Objective: The prevalence of secondary processes in women with postmenopausal osteoporosis (OP) is not well known. The aim of this study was to analyze the prevalence of conditions contributing to bone loss in postmenopausal women with OP and to evaluate the clinical characteristics and the impact of these disorders on the severity of the disease.
Methods: A total of 204 postmenopausal women (mean +/- SD age, 64.9 +/- 10 y) with OP were prospectively included. None had an evident secondary cause of OP. Bone mineral density assessment, spine x-ray, and laboratory tests including parathormone (PTH), 25-hydroxyvitamin D (25OHD), thyroid hormones, urinary N-terminal cross-linked telopeptide of type I collagen (NTx), and 24-hour urinary calcium and cortisol were performed in all participants before treatment.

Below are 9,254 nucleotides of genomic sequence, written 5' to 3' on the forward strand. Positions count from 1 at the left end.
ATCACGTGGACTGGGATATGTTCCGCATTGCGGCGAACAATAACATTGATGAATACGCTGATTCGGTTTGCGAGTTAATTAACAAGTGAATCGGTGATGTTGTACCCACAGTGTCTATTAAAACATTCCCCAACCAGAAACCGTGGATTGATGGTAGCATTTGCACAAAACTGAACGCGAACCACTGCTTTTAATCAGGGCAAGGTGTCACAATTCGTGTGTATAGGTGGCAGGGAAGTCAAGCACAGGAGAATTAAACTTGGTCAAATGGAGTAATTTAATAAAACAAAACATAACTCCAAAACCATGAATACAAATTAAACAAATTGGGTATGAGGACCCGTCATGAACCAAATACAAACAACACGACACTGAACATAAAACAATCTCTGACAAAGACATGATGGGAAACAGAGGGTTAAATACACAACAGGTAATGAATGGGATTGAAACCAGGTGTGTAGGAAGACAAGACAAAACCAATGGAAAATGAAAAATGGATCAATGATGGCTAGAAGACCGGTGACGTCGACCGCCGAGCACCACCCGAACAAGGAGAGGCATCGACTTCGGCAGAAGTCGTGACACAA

Results: As a group, 82% had low 25OHD levels (<30 ng/mL), 35% had increased PTH levels (>65 pg/mL), and 20% had hypercalciuria (>250 mg/24 h). In addition, 41% had increased NTx urinary levels (>65 nmol/mmol). PTH levels were related to age and were higher in women with femoral Z score less than -2.0 (80.3 pg/mL vs 57.7 pg/mL; P = 0.03). Participants with increased urinary NTx showed lower lumbar T and Z scores, whereas women with low 25OHD levels had lower femoral neck bone mineral density and T score values. In addition, participants with vertebral fractures had higher prevalence of 25OHD levels less than 20 ng/mL (69.2% vs 53.4%; P < 0.05).
Conclusions: Secondary processes that contribute to low bone mass in postmenopausal women with OP are frequent, especially vitamin D insufficiency, increased PTH values, and hypercalciuria. In addition, increased bone resorption is frequently observed in this group of women. Most of these processes contributed to the severity of the disease.